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Combining treatment for chronic hepatitis C with opioid agonist therapy is an effective microelimination strategy for people who inject drugs with high risk of non-adherence to direct-acting antiviral therapy
J Virus Erad. 2023 Mar 2;9(1):100319. doi: 10.1016/j.jve.2023.100319. eCollection 2023 Mar.
1Klinik Ottakring, Department of Internal Medicine IV, Vienna, Austria.
2Medical University of Vienna, Department of Internal Medicine III, Division of Gastroenterology and Hepatology, Vienna, Austria.
3Vienna HIV & Liver Study Group, Vienna, Austria.
4Suchthilfe Wien gGmbH, Ambulatorium Suchthilfe Wien, Vienna, Austria.
5Sigmund Freud University, Vienna, Austria.
Background & aims: Despite effective direct-acting antivirals (DAAs), hepatitis C virus (HCV) prevalence is high among people who inject drugs (PWIDs) and non-adherence to therapy remains a major obstacle towards HCV elimination in this subpopulation. To overcome this issue, we have combined ongoing opioid agonist therapy (OAT) with DAAs in a directly-observed therapy (DOT) setting.
Method: From September 2014 until January 2021 PWIDs at high risk of non-adherence to DAA therapy, who were also on OAT, were included into this microelimination project. Individuals received their OAT and DAAs under supervision of healthcare workers as DOT in a pharmacy or low-threshold facility.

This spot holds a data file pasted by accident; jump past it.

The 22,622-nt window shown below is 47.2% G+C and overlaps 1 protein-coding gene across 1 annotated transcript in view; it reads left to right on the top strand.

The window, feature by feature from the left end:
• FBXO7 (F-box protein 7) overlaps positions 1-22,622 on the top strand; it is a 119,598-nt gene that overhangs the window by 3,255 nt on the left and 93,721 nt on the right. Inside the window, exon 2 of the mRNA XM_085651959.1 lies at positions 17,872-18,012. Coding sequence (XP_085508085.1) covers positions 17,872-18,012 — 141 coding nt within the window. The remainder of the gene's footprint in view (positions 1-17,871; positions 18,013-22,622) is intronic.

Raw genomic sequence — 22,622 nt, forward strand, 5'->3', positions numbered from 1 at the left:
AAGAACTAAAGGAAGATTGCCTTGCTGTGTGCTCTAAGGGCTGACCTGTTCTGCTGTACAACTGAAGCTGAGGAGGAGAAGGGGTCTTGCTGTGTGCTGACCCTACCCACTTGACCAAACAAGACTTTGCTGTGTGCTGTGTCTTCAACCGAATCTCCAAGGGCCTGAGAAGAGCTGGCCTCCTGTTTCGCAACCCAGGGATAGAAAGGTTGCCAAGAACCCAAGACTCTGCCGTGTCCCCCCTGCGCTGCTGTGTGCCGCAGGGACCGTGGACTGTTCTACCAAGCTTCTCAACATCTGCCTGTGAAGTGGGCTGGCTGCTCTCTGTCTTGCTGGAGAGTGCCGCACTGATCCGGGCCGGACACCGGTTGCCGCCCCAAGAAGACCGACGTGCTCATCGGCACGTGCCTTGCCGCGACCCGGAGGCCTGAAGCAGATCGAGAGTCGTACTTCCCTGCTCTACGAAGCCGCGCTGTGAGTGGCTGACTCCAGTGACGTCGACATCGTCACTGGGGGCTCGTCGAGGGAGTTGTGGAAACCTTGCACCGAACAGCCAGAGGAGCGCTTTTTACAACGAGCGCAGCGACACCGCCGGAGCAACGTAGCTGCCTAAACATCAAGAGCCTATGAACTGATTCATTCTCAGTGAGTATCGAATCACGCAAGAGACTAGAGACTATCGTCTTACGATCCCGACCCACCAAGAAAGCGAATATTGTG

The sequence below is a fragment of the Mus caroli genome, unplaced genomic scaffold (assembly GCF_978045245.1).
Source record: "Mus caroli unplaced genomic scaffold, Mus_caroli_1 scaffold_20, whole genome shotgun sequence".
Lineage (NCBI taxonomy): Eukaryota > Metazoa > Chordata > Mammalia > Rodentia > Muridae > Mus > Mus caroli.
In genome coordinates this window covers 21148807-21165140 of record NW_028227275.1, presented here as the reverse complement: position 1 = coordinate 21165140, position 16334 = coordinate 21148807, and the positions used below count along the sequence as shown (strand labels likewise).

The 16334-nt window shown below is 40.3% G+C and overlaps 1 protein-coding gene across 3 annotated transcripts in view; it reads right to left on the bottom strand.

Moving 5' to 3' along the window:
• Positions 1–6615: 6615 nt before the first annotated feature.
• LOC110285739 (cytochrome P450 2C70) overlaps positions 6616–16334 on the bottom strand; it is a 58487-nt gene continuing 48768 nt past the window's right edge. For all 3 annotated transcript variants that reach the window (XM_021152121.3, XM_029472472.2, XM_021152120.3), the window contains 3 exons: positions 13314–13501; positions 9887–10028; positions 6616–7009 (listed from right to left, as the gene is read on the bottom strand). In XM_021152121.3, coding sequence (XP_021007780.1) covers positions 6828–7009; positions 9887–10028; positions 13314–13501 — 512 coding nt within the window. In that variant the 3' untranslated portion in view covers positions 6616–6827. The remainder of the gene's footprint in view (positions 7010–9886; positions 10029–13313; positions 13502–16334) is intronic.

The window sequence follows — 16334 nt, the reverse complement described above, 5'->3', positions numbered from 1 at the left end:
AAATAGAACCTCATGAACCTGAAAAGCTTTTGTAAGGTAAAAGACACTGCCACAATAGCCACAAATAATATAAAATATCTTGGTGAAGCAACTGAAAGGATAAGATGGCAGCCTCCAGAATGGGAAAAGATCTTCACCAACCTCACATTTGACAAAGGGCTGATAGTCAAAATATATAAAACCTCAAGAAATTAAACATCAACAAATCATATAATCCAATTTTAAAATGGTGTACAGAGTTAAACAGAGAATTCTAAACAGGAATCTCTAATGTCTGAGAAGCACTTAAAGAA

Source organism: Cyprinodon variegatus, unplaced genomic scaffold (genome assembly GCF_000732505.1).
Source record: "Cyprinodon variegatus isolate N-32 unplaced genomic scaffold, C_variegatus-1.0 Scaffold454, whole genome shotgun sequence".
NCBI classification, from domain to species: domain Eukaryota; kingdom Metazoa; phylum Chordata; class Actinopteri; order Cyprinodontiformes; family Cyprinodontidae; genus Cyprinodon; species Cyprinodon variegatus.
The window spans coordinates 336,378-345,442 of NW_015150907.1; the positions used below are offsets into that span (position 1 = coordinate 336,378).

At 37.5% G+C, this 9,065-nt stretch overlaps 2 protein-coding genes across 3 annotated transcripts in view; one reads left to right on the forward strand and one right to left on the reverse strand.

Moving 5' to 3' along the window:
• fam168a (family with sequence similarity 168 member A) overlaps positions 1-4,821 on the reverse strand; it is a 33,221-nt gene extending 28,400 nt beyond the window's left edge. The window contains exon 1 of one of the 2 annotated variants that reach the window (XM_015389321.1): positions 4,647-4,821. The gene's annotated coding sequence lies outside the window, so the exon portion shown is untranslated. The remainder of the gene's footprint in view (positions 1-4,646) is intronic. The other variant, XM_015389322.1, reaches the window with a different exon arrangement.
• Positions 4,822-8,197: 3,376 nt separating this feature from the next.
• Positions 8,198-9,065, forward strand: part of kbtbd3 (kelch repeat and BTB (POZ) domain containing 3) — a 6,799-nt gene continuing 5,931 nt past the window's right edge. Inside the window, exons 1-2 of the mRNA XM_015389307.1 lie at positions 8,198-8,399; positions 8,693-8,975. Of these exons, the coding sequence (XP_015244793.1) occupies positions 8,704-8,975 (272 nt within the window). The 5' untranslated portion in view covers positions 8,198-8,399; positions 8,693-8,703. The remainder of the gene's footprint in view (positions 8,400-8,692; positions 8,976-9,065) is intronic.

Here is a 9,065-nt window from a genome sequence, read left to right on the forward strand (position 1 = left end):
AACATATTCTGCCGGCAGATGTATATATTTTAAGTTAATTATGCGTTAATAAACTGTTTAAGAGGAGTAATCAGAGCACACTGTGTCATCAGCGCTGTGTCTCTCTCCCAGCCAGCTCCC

Results: In total, 504 HCV RNA-positive PWIDs on OAT (387 men, 76.8%; median age: 38 years [IQR 33-45], HIV: 4.6%; hepatitis B: 1.4%) were included into this study. Two thirds reported ongoing intravenous drug use (IDU) and half of them had no permanent housing. Only 41 (8.1%) were lost to follow-up and two (0.4%) died of reasons unrelated to DAA toxicity. Overall, 90.7% of PWIDs achieved sustained virological response 12 weeks after treatment (SVR12) (95% CI: 88.1-93.2%). By excluding those lost to follow-up and hose who had died of causes unrelated to DAAs, the SVR12 rate was 99.1% (95% CI: 98.3-100.0%; modified intention-to-treat analysis). Four PWIDs (0.9%) experienced treatment failure. Over a median follow-up of 24 weeks (IQR 12-39), 27 reinfections (5.9%) were observed in individuals with the highest IDU rates (81.2%). Importantly, even though some were lost to follow-up, all completed their DAA treatment. By using DOT, adherence to DAAs was excellent with only a total of 86 missed doses (0.3% of 25,224 doses).
Conclusions: In this difficult-to-treat population of PWIDs with high rates of IDU , coupling DAA treatment to OAT in a DOT setting resulted in high SVR12 rates equivalent to conventional treatment settings in non-PWID populations.